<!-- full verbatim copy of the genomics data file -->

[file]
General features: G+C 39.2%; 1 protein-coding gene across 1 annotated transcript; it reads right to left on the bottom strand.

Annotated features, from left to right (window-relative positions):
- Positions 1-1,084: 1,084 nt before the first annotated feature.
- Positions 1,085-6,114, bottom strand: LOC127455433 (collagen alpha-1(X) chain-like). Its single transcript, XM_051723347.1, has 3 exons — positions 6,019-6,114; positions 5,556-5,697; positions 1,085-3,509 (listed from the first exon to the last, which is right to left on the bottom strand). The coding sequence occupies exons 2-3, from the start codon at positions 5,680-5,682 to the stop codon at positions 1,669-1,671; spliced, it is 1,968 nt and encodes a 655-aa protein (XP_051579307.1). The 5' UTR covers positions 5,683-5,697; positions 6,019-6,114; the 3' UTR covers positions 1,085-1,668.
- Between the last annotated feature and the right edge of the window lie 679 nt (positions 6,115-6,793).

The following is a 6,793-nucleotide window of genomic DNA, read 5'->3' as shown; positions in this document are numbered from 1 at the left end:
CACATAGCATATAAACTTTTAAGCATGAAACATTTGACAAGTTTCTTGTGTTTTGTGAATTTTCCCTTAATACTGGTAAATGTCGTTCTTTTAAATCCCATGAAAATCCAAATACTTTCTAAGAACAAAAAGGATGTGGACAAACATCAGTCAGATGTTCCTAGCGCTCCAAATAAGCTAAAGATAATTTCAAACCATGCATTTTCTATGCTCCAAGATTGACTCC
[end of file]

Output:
General features: G+C 39.2%; 1 protein-coding gene across 1 annotated transcript; it reads right to left on the bottom strand.

Annotated features, from left to right (window-relative positions):
- Positions 1-1,084: 1,084 nt before the first annotated feature.
- Positions 1,085-6,114, bottom strand: LOC127455433 (collagen alpha-1(X) chain-like). Its single transcript, XM_051723347.1, has 3 exons — positions 6,019-6,114; positions 5,556-5,697; positions 1,085-3,509 (listed from the first exon to the last, which is right to left on the bottom strand). The coding sequence occupies exons 2-3, from the start codon at positions 5,680-5,682 to the stop codon at positions 1,669-1,671; spliced, it is 1,968 nt and encodes a 655-aa protein (XP_051579307.1). The 5' UTR covers positions 5,683-5,697; positions 6,019-6,114; the 3' UTR covers positions 1,085-1,668.
- Between the last annotated feature and the right edge of the window lie 679 nt (positions 6,115-6,793).

The following is a 6,793-nucleotide window of genomic DNA, read 5'->3' as shown; positions in this document are numbered from 1 at the left end:
CACATAGCATATAAACTTTTAAGCATGAAACATTTGACAAGTTTCTTGTGTTTTGTGAATTTTCCCTTAATACTGGTAAATGTCGTTCTTTTAAATCCCATGAAAATCCAAATACTTTCTAAGAACAAAAAGGATGTGGACAAACATCAGTCAGATGTTCCTAGCGCTCCAAATAAGCTAAAGATAATTTCAAACCATGCATTTTCTATGCTCCAAGATTGACTCC